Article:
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answers to your questions about lacto-fermentation!

August 1, 2012

if you used google to get here, i can see your search queries.
creepy, right?
but i don’t want to rant.
i’ll just say that one benefit to a total and complete end to all privacy is…

i can help total strangers with their fermentation issues!

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Q:
someone found my page by googling:
“can you ferment mint”

A:
yes!
fresh mint – whole sprigs of any herb, actually – do ferment. use the open-crock method and they can last all through the winter. find a plate or rock that fits well in your vessel to eliminate problems with floating.

prepared lacto-fermented mint condiments are also delicious. here’s a lacto-fermented mint chutney recipe.

dried mint is a good flavor in lacto-ferments, but i’ve found that adding dried herbs can make them spoil more quickly because they tend to leave floaty bits at the surface. not recommended. but it’s your call!

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Q:
someone found my page by googling:
“fermented lime juice”

A:
ferment juice the way you would other juices – as a wine. make sure to use or make an airlock to prevent making fermented lime vinegar – unless that’s your goal. if so, just squeeze limes into a jar and leave it out for a day (covered in cheesecloth or a tshirt to prevent bugs) in the summer heat! don’t use bottled lime juice; it has preservatives that prevent what you’re trying to encourage. i’ve never done this. i have used fresh lime juice as a brine in lacto-ferments a TON, and it’s incredible with indian lime pickle or hot pepper pickle.

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Q:
someone found my page by googling:
“lacto-fermented ravioli”

A:
what?

haha.

i guess you could ferment some flour for a few days and make a sourdough pasta. then you could fill it with lacto-fermented ingredients.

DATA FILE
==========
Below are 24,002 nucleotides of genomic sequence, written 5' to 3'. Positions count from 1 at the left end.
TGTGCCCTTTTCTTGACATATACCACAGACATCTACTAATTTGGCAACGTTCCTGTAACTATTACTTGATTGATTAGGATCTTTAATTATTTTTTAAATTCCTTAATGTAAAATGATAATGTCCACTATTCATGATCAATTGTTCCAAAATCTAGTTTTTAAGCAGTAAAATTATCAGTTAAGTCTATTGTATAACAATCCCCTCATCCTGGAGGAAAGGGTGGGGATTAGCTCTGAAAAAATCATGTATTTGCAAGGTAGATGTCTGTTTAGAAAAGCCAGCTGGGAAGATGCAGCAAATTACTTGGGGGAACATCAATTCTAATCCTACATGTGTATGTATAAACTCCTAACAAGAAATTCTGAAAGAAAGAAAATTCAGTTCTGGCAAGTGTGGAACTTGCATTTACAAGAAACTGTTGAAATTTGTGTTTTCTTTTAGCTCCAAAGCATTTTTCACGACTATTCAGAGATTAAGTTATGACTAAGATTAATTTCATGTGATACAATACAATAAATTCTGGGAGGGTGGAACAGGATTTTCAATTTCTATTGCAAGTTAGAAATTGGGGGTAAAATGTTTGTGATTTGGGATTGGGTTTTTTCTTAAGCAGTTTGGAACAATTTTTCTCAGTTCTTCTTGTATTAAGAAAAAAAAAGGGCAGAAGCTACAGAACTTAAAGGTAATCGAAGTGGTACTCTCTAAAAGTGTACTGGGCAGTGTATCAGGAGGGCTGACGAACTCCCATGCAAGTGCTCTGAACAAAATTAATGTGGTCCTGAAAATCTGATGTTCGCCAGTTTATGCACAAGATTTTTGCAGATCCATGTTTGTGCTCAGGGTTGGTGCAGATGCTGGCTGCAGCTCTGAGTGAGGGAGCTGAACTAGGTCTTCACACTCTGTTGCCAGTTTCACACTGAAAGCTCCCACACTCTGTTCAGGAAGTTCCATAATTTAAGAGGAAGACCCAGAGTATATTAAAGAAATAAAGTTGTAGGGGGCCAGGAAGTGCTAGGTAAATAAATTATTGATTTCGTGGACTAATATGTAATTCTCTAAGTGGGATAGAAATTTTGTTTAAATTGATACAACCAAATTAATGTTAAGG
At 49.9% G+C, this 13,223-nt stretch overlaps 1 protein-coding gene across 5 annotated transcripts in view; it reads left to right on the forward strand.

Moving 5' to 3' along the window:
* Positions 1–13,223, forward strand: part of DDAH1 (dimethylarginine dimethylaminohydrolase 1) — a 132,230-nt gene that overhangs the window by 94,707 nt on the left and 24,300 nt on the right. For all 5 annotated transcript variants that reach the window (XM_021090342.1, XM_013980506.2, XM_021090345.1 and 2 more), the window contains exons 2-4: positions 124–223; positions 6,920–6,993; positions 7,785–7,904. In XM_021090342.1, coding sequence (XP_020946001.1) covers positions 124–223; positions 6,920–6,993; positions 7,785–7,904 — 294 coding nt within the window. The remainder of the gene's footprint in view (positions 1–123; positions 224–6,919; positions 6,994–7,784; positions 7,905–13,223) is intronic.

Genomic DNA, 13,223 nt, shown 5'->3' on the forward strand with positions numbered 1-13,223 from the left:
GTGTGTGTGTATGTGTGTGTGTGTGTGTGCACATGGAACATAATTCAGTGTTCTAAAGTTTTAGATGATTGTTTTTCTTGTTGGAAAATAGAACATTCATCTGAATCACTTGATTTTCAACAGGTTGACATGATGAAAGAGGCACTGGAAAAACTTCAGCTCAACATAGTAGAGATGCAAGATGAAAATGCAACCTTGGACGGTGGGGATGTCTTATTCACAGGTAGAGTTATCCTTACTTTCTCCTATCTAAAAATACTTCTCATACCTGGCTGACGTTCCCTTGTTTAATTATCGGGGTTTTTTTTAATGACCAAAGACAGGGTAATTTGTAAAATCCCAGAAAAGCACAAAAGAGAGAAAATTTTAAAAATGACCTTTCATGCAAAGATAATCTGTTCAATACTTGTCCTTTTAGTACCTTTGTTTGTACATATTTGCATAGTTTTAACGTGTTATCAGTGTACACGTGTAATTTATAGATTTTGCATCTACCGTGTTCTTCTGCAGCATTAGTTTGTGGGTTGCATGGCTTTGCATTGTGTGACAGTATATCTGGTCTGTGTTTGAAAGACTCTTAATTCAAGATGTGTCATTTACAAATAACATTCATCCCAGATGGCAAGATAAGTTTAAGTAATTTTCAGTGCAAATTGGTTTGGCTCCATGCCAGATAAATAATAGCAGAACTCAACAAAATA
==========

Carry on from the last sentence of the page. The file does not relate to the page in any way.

also, whoever googled “lacto-fermented ravioli” please be my friend.

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Q:
“lacto-fermented pancakes”

A:
definitely!
dosai are ground rice and lentils fermented for a day. the flavor is unique and really delicious.

if finely textured pancakes are more your thing, you can’t go wrong with crepes or american-style sourdough pancakes.

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Q:
“lactoferment tomatos sweet pepper botulism”

A:
if you’re worried about botulism, use sandy’s open-crock fermentation method. guides exist – like the master sandy katz‘s elegant write-up, and my quick version.

he outlines an “open-crock” method of fermentation that eliminates the problem of anarobic bacteria (the kind that live in closed containers – ie. botulism). basically, that means you can’t get botulism with the open-crock method. and it’s easy!

as for tomatoes and peppers, i think any jarred food from minced garlic to pre-packaged tomato sauce is at risk for botulism. but think of how often you eat jarred food without a problem!

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Q:
“why lime juice pickle fermented”

A:
because it tastes delicious, it’s good for you, and it preserves.

why NOT lime juice pickle fermented?

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Q:
“is lime juice good for a slow fermentation”

A:
the refrigerator – or a root cellar – is your best bet for a slow fermentation.

but yes, in my experience lime-juice fermented lime pickles are very slow to ferment. my year-old pickles are intoxicating.

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Q:
“if ferment is too close to top”

A:
eat a few bites off the top!

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Q:
“nasty fermented german potatoes”

A:
it’s only appropriate that someone would find me by googling this. believe it or not, i have a recipe for fermented potatoes. i have never tried it, so if you do, please comment and let me know.

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got a question i didn’t answer?

leave a comment, or try the trusty folks at the wild fermentation forum! (edit 2014: the wild fermentation fb group is surprisingly active and supportive these days.)

or just continue using google!

(there are alternative search engines out there that don’t track your search terms!)

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One comment

  1. Thanks for share this excellent post with us is really interesting, keep up the good work



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